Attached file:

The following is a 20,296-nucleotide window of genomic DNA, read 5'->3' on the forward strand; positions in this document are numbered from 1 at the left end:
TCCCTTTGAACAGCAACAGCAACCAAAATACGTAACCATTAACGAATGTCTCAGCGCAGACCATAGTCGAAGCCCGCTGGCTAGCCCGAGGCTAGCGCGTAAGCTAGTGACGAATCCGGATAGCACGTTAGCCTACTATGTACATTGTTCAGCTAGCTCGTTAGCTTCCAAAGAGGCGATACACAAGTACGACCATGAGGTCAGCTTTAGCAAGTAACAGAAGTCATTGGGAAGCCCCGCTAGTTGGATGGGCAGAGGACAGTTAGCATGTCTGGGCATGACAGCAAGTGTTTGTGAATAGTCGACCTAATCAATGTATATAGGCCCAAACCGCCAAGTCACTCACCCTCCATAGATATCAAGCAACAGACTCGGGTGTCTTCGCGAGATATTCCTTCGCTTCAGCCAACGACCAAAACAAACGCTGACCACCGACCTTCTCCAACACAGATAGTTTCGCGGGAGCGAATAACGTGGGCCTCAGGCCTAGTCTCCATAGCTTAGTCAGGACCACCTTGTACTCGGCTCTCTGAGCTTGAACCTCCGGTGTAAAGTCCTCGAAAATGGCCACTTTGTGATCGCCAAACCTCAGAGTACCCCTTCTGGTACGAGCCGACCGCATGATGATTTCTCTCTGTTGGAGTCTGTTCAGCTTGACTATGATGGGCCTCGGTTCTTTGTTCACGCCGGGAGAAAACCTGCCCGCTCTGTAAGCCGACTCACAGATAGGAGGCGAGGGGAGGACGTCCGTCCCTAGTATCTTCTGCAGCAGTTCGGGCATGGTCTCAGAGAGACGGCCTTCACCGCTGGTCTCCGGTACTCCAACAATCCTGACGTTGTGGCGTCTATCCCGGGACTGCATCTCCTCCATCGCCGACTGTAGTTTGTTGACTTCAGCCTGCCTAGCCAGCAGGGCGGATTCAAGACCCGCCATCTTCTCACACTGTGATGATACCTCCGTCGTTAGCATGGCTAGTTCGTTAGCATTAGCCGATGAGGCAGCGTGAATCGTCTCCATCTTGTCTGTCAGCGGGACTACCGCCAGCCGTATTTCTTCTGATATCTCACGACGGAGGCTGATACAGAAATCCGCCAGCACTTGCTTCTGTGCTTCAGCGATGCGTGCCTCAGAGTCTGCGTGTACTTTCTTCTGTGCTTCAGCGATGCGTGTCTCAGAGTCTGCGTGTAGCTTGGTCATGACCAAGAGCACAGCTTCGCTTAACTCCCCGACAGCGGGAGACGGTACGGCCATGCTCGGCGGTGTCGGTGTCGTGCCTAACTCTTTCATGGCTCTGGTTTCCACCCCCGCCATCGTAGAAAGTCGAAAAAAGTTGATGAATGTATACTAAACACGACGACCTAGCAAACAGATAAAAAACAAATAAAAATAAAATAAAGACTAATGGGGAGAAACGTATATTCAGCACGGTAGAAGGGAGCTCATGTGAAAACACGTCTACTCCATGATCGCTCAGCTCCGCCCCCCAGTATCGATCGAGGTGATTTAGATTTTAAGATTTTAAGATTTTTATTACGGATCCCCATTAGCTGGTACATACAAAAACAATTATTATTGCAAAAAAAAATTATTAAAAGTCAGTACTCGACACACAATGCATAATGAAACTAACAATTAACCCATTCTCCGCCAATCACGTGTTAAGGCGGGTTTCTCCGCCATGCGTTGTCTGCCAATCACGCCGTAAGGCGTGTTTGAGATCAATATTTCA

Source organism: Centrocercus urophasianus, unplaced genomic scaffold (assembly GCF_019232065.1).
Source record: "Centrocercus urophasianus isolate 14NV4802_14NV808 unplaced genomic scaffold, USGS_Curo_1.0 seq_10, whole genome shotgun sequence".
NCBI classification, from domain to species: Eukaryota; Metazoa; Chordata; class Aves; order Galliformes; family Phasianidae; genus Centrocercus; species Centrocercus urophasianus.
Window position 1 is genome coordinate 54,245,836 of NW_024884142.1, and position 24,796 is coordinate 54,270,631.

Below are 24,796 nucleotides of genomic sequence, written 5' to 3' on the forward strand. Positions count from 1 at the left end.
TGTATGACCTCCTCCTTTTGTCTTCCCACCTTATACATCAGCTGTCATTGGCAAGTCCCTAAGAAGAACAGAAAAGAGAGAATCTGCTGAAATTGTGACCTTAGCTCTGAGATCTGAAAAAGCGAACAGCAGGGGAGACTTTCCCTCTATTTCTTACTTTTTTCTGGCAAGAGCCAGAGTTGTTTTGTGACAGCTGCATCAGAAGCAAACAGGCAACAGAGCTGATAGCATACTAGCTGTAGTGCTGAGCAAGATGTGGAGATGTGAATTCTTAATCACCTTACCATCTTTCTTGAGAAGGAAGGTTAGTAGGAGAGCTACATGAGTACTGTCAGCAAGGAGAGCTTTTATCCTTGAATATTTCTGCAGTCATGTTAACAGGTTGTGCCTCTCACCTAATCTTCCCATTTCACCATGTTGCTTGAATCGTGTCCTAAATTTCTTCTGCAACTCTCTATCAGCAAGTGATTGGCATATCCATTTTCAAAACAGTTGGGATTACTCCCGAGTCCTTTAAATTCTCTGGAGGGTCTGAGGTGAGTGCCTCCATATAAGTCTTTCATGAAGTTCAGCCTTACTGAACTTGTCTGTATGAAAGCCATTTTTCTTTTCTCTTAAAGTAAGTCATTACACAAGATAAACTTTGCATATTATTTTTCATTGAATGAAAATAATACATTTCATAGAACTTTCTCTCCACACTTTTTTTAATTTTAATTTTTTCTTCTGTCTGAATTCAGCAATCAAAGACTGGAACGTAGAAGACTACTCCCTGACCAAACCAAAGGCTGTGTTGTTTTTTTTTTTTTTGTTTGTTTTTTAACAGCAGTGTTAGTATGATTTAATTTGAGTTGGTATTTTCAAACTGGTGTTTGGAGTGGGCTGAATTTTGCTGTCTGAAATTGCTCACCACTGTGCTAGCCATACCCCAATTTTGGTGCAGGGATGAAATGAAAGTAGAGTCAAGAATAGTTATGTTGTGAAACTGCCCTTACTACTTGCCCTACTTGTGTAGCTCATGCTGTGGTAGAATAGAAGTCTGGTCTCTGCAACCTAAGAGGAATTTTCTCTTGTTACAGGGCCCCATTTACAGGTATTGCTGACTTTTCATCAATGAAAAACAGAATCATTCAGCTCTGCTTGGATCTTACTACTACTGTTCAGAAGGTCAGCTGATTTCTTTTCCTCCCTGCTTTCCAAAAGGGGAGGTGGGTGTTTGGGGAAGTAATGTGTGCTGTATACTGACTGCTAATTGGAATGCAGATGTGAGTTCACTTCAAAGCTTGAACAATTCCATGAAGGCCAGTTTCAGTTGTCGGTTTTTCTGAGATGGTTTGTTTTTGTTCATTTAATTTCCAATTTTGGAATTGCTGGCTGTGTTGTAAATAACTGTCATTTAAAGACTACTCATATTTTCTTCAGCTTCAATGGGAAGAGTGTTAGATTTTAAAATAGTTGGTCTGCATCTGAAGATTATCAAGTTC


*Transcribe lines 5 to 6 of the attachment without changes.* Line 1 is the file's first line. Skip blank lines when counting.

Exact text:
NCBI classification, from domain to species: Eukaryota; Metazoa; Chordata; class Aves; order Galliformes; family Phasianidae; genus Centrocercus; species Centrocercus urophasianus.
Window position 1 is genome coordinate 54,245,836 of NW_024884142.1, and position 24,796 is coordinate 54,270,631.